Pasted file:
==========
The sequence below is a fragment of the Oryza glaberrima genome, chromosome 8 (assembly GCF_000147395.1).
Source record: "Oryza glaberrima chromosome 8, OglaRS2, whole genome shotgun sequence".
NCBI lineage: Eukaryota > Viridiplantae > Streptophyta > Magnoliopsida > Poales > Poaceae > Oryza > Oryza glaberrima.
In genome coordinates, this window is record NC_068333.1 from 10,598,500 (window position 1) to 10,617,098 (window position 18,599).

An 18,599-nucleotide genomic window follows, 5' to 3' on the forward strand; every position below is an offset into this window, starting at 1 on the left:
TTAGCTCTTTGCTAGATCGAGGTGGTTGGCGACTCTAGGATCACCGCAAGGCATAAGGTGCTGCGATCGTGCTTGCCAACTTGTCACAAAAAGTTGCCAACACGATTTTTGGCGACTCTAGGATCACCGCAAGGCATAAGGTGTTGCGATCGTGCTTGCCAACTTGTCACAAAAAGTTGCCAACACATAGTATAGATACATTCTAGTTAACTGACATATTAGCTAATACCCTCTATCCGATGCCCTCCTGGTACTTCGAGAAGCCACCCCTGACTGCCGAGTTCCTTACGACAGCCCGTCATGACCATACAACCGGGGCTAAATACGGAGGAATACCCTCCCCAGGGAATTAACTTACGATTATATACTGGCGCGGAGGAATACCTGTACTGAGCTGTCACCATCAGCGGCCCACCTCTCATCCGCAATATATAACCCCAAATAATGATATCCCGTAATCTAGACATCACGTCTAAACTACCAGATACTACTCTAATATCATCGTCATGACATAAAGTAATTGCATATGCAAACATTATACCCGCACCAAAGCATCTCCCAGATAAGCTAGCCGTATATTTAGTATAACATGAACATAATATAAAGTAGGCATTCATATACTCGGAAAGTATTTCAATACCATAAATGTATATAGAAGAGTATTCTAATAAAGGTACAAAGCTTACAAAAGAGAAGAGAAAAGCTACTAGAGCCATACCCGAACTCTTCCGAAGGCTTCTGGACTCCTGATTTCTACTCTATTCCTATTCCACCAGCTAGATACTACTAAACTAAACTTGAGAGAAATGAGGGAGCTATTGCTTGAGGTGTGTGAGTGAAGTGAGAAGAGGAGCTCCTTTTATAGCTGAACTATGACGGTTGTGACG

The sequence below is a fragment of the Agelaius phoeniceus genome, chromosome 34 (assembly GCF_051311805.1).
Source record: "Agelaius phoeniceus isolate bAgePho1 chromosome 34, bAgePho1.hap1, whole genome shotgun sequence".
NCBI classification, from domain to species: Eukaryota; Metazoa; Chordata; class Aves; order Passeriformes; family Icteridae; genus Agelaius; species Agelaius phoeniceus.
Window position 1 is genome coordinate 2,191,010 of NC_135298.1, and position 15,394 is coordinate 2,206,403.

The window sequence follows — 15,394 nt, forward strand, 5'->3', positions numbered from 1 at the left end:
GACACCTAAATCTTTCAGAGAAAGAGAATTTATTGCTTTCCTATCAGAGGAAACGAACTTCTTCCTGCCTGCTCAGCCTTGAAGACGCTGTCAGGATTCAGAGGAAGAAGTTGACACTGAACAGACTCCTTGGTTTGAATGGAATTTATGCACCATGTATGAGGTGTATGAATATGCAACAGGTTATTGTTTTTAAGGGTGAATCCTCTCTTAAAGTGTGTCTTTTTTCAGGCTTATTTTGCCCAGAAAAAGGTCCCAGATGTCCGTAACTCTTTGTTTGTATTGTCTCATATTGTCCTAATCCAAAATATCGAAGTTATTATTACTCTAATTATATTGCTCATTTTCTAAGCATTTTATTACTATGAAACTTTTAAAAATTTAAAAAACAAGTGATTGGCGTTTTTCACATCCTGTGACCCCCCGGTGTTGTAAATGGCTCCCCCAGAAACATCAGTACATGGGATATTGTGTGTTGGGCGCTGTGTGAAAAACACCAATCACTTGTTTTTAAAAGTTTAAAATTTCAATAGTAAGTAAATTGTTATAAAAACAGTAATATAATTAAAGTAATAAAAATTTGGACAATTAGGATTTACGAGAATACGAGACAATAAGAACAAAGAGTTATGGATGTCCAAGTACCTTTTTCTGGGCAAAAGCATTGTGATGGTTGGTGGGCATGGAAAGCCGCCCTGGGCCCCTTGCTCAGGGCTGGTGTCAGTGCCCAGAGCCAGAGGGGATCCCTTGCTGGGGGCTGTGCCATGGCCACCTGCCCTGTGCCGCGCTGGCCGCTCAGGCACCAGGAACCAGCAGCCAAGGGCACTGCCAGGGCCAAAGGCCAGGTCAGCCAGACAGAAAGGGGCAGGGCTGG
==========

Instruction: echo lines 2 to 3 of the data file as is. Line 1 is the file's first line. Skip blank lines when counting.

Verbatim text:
Source record: "Oryza glaberrima chromosome 8, OglaRS2, whole genome shotgun sequence".
NCBI lineage: Eukaryota > Viridiplantae > Streptophyta > Magnoliopsida > Poales > Poaceae > Oryza > Oryza glaberrima.